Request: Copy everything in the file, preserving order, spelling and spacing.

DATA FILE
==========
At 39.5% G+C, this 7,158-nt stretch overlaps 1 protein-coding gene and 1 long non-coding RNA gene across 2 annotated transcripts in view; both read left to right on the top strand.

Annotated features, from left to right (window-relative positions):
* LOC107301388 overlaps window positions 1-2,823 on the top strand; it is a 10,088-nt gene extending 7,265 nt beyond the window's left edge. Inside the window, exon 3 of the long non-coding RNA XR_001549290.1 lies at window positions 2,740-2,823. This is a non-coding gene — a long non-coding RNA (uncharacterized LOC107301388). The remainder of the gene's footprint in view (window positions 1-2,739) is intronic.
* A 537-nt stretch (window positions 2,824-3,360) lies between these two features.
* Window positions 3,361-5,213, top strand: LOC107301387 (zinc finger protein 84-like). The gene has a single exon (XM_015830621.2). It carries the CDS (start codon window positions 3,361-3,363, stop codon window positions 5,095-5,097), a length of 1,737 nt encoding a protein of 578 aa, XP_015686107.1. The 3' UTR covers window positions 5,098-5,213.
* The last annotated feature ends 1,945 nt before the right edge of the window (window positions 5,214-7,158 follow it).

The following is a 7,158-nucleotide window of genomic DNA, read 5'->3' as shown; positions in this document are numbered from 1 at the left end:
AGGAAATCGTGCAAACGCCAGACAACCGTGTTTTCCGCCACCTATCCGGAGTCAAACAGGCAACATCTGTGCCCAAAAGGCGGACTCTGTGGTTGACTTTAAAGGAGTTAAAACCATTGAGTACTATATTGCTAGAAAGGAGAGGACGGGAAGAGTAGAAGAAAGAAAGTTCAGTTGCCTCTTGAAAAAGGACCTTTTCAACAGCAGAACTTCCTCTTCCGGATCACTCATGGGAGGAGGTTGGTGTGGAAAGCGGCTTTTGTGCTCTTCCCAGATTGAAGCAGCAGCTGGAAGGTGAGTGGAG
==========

At 39.5% G+C, this 7,158-nt stretch overlaps 1 protein-coding gene and 1 long non-coding RNA gene across 2 annotated transcripts in view; both read left to right on the top strand.

Annotated features, from left to right (window-relative positions):
* LOC107301388 overlaps window positions 1-2,823 on the top strand; it is a 10,088-nt gene extending 7,265 nt beyond the window's left edge. Inside the window, exon 3 of the long non-coding RNA XR_001549290.1 lies at window positions 2,740-2,823. This is a non-coding gene — a long non-coding RNA (uncharacterized LOC107301388). The remainder of the gene's footprint in view (window positions 1-2,739) is intronic.
* A 537-nt stretch (window positions 2,824-3,360) lies between these two features.
* Window positions 3,361-5,213, top strand: LOC107301387 (zinc finger protein 84-like). The gene has a single exon (XM_015830621.2). It carries the CDS (start codon window positions 3,361-3,363, stop codon window positions 5,095-5,097), a length of 1,737 nt encoding a protein of 578 aa, XP_015686107.1. The 3' UTR covers window positions 5,098-5,213.
* The last annotated feature ends 1,945 nt before the right edge of the window (window positions 5,214-7,158 follow it).

The following is a 7,158-nucleotide window of genomic DNA, read 5'->3' as shown; positions in this document are numbered from 1 at the left end:
AGGAAATCGTGCAAACGCCAGACAACCGTGTTTTCCGCCACCTATCCGGAGTCAAACAGGCAACATCTGTGCCCAAAAGGCGGACTCTGTGGTTGACTTTAAAGGAGTTAAAACCATTGAGTACTATATTGCTAGAAAGGAGAGGACGGGAAGAGTAGAAGAAAGAAAGTTCAGTTGCCTCTTGAAAAAGGACCTTTTCAACAGCAGAACTTCCTCTTCCGGATCACTCATGGGAGGAGGTTGGTGTGGAAAGCGGCTTTTGTGCTCTTCCCAGATTGAAGCAGCAGCTGGAAGGTGAGTGGAG